Typhoon Faxai makes landfall in Japan


A woman cycles through a flooded area in TokyoImage copyright

Image caption

Typhoon Faxai battered the Japanese capital with winds of up to 210km/h (130mph)

More than 900,000 homes have been left without power after Typhoon Faxai made landfall near Tokyo.

With winds of up to 210km/h (130mph), Faxai is one of the strongest typhoons to hit the Japanese capital in a decade.

More than 130 flights were cancelled and train lines closed for hours, disrupting the morning commute.

Power cuts hit 910,000 people in the Tokyo area, Japan’s national broadcaster NHK said on Monday morning.

The entire city of Kanagawa lost power at one stage, and authorities warned against going outside.

“I’ve never seen a situation like this,” an official told NHK.

As the storm approached, non-compulsory evacuation warnings were issued to more than 390,000 people in Kanagawa, Shizuoka and Tokyo prefectures.

No casualties have so far been reported.

The storm comes as Japan prepares to host the Rugby World Cup, which is expected to draw more than 400,000 overseas visitors.

England manager Eddie Jones said his side would have to “ride with it”. Contingency plans are in place ahead of the tournament, which begins on 20 September.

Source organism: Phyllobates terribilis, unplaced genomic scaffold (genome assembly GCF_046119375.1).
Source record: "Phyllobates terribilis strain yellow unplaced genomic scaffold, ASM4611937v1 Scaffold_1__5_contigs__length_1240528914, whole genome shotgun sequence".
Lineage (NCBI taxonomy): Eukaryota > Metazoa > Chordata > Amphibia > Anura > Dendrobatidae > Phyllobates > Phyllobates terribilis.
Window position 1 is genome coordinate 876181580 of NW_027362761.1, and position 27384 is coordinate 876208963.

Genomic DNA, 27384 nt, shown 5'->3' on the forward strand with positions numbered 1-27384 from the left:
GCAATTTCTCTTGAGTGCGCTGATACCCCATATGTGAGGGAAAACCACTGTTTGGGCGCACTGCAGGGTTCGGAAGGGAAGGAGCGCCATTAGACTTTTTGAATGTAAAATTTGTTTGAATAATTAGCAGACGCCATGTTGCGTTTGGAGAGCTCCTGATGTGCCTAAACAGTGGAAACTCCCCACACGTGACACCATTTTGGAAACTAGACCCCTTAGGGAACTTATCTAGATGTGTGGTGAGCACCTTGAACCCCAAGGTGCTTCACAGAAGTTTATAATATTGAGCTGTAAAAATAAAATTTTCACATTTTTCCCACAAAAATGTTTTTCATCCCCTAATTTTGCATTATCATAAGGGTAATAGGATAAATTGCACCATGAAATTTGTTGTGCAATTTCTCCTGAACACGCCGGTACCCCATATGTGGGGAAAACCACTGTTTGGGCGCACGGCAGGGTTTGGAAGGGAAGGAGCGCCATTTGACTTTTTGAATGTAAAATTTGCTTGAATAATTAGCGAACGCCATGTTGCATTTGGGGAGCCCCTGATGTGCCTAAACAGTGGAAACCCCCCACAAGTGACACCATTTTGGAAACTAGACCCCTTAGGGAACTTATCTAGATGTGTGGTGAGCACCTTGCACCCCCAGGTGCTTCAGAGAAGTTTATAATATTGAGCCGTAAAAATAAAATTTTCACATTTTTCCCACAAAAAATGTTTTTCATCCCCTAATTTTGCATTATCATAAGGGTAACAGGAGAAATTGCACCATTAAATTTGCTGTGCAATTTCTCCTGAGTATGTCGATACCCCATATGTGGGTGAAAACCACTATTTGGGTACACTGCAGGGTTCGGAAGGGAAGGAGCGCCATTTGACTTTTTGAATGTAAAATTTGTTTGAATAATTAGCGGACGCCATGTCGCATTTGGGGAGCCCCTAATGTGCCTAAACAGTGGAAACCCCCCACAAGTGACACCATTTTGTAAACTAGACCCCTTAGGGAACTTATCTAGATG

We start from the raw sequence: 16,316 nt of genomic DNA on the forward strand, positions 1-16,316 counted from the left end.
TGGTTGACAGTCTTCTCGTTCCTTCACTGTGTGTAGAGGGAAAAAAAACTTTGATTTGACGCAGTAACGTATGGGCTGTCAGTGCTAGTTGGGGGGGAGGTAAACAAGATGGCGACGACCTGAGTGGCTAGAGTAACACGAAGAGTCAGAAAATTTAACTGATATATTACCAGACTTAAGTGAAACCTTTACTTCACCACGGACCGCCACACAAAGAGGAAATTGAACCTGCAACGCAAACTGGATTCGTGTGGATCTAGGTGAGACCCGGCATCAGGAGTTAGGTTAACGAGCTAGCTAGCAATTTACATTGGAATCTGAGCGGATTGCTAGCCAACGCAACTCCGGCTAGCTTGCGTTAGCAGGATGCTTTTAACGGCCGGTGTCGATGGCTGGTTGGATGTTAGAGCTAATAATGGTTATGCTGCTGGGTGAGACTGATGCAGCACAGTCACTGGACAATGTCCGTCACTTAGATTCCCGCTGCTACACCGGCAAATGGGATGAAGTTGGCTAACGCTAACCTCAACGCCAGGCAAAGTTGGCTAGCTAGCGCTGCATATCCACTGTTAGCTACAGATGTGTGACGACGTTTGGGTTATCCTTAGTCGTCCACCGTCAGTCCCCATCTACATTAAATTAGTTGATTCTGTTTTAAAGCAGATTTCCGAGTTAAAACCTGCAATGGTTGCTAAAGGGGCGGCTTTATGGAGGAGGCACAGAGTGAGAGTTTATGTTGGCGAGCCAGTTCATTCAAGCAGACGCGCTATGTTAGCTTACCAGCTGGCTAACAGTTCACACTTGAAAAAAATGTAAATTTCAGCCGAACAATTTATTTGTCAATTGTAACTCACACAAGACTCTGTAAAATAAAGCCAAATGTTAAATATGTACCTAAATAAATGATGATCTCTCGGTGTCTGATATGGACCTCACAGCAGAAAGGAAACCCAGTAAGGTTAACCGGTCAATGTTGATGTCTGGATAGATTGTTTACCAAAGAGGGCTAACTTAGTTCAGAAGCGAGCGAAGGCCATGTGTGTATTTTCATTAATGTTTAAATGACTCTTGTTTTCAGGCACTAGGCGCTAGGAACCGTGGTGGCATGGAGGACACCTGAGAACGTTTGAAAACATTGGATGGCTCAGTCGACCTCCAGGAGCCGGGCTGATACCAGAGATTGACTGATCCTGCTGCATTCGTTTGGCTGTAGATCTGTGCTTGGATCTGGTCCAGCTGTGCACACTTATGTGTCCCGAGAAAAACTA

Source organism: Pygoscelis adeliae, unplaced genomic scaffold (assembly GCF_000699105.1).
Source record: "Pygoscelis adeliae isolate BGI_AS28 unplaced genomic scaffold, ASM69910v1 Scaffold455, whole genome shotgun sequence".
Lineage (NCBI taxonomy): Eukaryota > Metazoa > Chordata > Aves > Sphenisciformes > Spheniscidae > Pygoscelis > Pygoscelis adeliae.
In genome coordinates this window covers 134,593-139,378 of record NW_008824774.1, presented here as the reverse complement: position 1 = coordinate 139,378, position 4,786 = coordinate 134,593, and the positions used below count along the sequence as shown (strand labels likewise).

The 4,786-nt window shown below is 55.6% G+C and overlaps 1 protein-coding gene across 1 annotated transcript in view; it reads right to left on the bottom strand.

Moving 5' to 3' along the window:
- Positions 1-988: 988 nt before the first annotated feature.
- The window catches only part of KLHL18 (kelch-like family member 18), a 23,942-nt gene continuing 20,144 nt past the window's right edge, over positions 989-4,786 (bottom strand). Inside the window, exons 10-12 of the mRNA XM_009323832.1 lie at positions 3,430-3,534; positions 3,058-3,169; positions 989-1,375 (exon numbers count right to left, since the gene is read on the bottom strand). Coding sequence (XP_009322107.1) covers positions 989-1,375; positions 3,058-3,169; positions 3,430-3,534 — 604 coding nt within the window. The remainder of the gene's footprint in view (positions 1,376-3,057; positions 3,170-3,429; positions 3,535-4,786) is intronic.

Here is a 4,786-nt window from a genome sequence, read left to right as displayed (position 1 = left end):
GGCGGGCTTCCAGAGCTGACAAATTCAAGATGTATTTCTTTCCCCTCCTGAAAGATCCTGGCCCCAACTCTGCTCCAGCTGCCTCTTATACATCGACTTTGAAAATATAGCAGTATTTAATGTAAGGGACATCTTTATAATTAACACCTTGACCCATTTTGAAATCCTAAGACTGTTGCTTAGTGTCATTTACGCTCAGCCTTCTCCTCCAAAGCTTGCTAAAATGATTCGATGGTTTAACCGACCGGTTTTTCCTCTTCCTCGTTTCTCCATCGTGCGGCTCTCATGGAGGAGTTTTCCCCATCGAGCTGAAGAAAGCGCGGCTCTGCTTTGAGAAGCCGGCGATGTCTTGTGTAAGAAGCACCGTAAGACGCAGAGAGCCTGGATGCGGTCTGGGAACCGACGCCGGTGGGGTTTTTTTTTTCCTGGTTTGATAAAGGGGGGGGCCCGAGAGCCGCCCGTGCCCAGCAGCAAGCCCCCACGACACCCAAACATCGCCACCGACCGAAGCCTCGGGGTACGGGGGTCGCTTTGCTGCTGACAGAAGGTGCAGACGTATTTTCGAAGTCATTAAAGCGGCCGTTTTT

The Australian team’s arrival was delayed by the storm, while the French squad narrowly beat it to Japanese shores.

Typhoon Faxai is now moving back out towards the Pacific, but there is still a risk of flooding and landslides.

Japan’s severe weather comes after aa separate powerful typhoon swept over the Korean peninsula at the weekend, leaving eight people dead.

North Korea’s news agency KCNA said Typhoon Lingling had flooded 460 sq km (178 sq miles) of farmland.

There are fears the storm could worsen severe food shortages in the country.

Earlier this year, the UN warned that up to 10 million North Koreans were “in urgent need of food assistance.”

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Media captionTyphoon Lingling arrives in North Korea after battling the South

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